Being a freelance contractor is often stressful – parachuted into a budget constrained project with tight timeframes and where you know next to nothing about the system you will be debugging or co-developing.
Often I find myself working on some back-end system asking myself a question that I have asked myself many times before – “that piece of information in the UI is sourced from what column in what database table?”. Put another way, Onetangi is showing up in the application user interface, the data is coming from some database table, but there are many, I do not know which one, I need to know, and I need to know independently and using desperate means if necessary. Finding the key database table/column often requires a lot of hunting and foraging too and, with hundreds of thousands of lines of code, and micro services scattered and hidden all over the place, it is often easier just to go to the backend database and examine table content hoping the table name can give me a clue as to what it contains (eg. tbl_countries, tblPaymentTypes, massSpectrometryLookup are names that reveal their likely content). However if there are many hundreds of tables, each with many columns, finding
Nemo Onetangi can take some time, and most likely it is a waste of time too.
Fortunately I have encountered this problem before, many times before, and the technique I use to approach the problem depends on the technology, tools, the systems access granted to me, and the time I have to perform the task, …. The approach I am going to describe here is from an Oracle (O)RDBMS perspective, and my approach uses a piece of home-rolled PL/SQL. Other approaches involve changing content in the UI followed by grep’ing out the content from the trace or REDO log file, stepping through the code with a debugger, breakpoints, log content capture, and so on.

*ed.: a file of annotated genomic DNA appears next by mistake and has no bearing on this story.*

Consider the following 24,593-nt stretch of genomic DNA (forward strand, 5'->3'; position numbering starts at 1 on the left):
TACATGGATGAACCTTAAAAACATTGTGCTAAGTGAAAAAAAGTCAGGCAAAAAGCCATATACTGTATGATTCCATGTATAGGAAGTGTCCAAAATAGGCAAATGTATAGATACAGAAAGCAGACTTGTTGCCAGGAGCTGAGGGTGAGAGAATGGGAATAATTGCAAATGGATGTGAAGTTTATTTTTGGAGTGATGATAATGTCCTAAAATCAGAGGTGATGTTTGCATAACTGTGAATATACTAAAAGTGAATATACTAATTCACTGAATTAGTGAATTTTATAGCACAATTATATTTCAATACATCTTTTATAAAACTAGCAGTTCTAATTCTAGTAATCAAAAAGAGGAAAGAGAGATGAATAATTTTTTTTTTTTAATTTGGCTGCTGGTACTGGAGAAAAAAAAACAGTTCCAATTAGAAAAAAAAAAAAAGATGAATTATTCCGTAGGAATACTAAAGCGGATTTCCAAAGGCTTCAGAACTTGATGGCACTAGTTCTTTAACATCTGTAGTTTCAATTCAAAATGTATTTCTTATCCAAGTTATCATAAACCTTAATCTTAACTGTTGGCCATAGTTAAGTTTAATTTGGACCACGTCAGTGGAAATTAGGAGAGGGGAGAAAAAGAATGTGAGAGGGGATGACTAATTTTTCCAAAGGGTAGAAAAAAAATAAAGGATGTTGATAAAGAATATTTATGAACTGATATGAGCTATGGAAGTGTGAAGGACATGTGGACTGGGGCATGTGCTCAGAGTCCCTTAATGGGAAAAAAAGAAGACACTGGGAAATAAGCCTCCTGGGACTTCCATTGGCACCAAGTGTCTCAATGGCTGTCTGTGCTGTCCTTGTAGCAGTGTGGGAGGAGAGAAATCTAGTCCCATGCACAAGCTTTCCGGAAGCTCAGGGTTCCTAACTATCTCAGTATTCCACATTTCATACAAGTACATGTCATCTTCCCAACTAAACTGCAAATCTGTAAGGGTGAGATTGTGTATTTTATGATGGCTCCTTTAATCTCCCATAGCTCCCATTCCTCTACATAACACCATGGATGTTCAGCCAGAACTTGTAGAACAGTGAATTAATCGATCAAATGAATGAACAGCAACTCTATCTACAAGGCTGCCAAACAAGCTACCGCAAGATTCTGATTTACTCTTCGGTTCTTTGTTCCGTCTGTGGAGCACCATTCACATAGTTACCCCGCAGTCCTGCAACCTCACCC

Some years back I wrote a short script that can be summarized as, in Oracle terms, query all text columns, everywhere, in every table, and pattern match a search string [in my case for the purposes of this blog, Onetangi (and München), but substitute for your specific search criteria]. I have decided to publish the script here, after a bit of sanitization and oversimplification, and include it inline below.
The first part of the script generates some dummy data to demonstrate code execution. The latter part of the script shows the output from execution. The code is relatively trivial, can be modified for other needs, and if you want to use the code for your own purposes, feel free to do so and without credit.
SQL> create table test1(a varchar2(10), b nvarchar2(10), c char(20), d date, e number);
SQL> insert into test1(a) values('Onetangi');
1 row created.
SQL> insert into test1(a, b) values('Waiheke', 'München');
1 row created.
SQL> create table test2(a varchar2(10), b nvarchar2(10), c char(20), d date, e number);
SQL> insert into test2(a, c) values('Waiheke', 'Onetangi');
1 row created.
SQL> create table test3(a varchar2(10), b nvarchar2(10), c char(20), d date, e number);
SQL> insert into test3(c) values('Waiheke');
1 row created.
SQL> create table test4(a varchar2(10), b nvarchar2(10), c char(20), d date, e number);